When predicting future behaviors from the past (like the predictive model in AI), we should keep in mind that almost all curves are not lines. We should consider all possibilities to make our prediction nonlinear. Moreover, if our case turns out the nonlinear prediction, our optimal decision depends on where we already lie on the nonlinear curve. However, a linear prediction gives us good advantages to quickly find the pattern from the past and efficiently predict the (near) future behaviors because ALL curves seem to be lines locally. Hence, the balance of linear and nonlinear thinking is highly required in the age of Big Data.

As Human Beings, We are Flawed but We Learn

“But human decision making, while often flawed, has one chief virtue. It can evolve. As human beings learn and adapt, we change, and so do our processes.”

[Weapons of Math Destruction, Cathy O’neil]

We are flawed and vulnerable. We sometimes are blinded by prejudice. We are often apt to be emotional and fails to make the right decision. Yes, we are human beings. However, we have learned from our mistakes. We accepted the Copernican system. We changed our mind after Martin Luther King’s “I Have A Dream” speech. When we realized that there is something wrong, we can change all at once.

Automated systems, by contrast, CANNOT change their model immediately. The only thing they can do is an improvement of the model to add more parameters and correlations (like the eccentric and the epicycle in the Ptolemaic system). This makes the model more complex and complicated (not the right direction!). This shows the main role of human beings in the age of Big Data. Only we, human beings, stop and change the data-driven model immediately when it goes wrong.

Justice: What’s the Right Thing to Do in Data Science?

“The model is optimized for efficiency and profitability, not for justice or the good of the “team”. This is, of course, the nature of capitalism.”

[Weapons of Math Destruction, Cathy O’neil]

Michel J Sandel’s magnum opus, Justice: What’s the Right Thing to Do?, called our attention to justice (and fairness) in a period of prosperity of capitalism. Data science acts in a similar fashion of capitalism. More data (money) is more powerful and the efficiency (profitability) is the most important factor for its success. Hence, in Data Science, we should consider that fairness and efficiency (and profitability) are compatible.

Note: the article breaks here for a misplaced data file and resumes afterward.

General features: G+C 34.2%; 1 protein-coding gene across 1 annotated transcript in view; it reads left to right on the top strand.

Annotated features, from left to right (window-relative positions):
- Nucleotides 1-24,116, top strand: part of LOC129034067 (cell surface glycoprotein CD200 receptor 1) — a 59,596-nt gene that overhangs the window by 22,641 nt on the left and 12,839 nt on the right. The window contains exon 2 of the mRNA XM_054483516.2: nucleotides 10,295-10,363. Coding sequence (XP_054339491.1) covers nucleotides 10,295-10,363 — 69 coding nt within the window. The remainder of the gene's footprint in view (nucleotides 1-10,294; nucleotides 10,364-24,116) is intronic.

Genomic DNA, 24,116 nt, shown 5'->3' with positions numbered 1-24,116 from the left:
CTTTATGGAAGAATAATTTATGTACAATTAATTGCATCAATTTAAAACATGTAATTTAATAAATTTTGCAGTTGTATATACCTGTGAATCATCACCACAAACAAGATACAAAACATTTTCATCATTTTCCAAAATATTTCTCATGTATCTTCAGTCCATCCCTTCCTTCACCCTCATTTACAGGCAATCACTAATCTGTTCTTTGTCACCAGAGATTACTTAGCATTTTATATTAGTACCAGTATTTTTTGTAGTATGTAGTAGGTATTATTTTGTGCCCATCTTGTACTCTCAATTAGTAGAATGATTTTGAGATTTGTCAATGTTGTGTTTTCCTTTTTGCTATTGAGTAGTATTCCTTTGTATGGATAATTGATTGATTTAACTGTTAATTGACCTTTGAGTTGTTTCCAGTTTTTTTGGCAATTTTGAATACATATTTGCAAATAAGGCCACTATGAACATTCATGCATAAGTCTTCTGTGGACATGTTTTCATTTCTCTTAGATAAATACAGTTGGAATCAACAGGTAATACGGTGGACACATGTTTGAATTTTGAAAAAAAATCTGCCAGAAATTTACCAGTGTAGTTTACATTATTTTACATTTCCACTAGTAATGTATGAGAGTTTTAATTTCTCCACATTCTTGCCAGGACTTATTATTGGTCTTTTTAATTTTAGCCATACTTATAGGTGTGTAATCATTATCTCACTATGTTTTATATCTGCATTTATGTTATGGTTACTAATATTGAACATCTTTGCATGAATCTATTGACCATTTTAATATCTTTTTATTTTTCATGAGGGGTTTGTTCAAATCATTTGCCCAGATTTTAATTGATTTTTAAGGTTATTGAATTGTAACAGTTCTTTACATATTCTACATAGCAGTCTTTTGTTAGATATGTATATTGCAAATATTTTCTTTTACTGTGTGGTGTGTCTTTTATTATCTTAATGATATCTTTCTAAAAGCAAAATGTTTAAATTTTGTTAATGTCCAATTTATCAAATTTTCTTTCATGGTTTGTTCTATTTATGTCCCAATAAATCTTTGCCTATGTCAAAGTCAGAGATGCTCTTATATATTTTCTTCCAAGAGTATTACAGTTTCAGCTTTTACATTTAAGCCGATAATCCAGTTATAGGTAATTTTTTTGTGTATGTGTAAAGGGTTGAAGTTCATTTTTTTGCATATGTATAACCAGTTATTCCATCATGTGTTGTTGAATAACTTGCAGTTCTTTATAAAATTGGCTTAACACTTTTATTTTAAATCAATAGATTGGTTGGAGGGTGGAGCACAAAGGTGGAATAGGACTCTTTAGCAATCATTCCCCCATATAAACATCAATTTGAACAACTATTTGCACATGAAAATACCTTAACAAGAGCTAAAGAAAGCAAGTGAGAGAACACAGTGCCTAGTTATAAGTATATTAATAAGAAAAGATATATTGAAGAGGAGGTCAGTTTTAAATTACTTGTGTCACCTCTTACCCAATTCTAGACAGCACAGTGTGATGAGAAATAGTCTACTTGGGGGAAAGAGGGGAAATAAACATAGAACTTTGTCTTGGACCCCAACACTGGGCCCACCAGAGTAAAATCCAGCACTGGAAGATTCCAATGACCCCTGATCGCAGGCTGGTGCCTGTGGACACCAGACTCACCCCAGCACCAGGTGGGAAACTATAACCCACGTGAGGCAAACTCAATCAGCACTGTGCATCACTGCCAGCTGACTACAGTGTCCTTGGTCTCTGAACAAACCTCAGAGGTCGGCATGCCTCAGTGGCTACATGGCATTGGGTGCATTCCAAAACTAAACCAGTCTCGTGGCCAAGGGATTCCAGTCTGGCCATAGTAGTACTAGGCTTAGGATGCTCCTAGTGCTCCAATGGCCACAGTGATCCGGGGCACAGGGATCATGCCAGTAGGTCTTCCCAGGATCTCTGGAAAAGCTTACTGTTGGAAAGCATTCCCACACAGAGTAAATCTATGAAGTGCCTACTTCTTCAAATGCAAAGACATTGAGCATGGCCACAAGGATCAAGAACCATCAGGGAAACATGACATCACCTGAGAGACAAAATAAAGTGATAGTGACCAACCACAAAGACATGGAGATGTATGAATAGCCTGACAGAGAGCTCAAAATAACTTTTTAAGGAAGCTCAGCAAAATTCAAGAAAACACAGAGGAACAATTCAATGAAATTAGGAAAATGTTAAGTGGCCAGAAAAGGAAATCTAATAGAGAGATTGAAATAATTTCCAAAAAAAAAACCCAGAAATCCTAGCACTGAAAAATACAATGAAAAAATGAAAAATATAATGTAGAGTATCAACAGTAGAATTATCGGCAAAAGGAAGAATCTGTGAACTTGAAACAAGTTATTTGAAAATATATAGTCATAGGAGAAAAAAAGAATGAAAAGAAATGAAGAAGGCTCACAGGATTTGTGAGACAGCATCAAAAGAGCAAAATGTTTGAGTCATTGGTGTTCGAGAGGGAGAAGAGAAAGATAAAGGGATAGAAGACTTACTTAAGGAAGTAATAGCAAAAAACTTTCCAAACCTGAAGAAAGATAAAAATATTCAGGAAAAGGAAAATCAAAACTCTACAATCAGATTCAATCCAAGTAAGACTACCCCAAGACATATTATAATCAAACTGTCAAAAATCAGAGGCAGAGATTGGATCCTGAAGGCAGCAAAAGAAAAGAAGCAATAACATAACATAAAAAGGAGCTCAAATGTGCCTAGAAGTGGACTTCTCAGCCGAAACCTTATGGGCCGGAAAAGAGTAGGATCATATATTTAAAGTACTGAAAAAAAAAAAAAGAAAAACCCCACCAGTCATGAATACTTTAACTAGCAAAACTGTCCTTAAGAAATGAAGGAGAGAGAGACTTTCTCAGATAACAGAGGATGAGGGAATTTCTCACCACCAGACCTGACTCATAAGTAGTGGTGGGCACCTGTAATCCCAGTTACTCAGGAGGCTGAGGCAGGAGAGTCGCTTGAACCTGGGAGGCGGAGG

To take fairness into the consideration in data-driven models, we need to think over what we can do. First, we should double-check that our data are unbiased. Specifically, historical data are often biased due to different historical backgrounds. So when combining long-time history data, we need delicate effort to eliminate hidden bias. Moreover, we add “fairness” to the main objectives in data-driven models directly. Here, we have the problem of how to quantify fairness (also justice and morality). Hence, it is still challenging to make the fair model but it is not impossible.

Don’t Put Me in, Data

“More times than not, birds of a feather do fly together. … Investors double down on scientific systems that can place thousands of people into what appear to be the correct buckets.”

[Weapons of Math Destruction, Cathy O’neil]

To enhance computational efficiency, data-driven models often create subgroups and predict future behaviors of these subgroups (not every single person). Under the premise that people who have similar characteristics may make a similar decision for specific problems (like doppelganger search). This prediction for the subgroups leads to an efficient and simple predictive model.

There are still some important questions about this efficient model. Are we in the correct subgroups? If so, is it true that all the people in the same subgroup always make the same (or very similar) decision? Data scientists should remind these questions. And then they check that our prediction results can be divided by some (finite) subgroups and the number of subgroups is enough to make the right prediction. Someone may want to say like “Don’t put me in any subgroups. I am so independent!”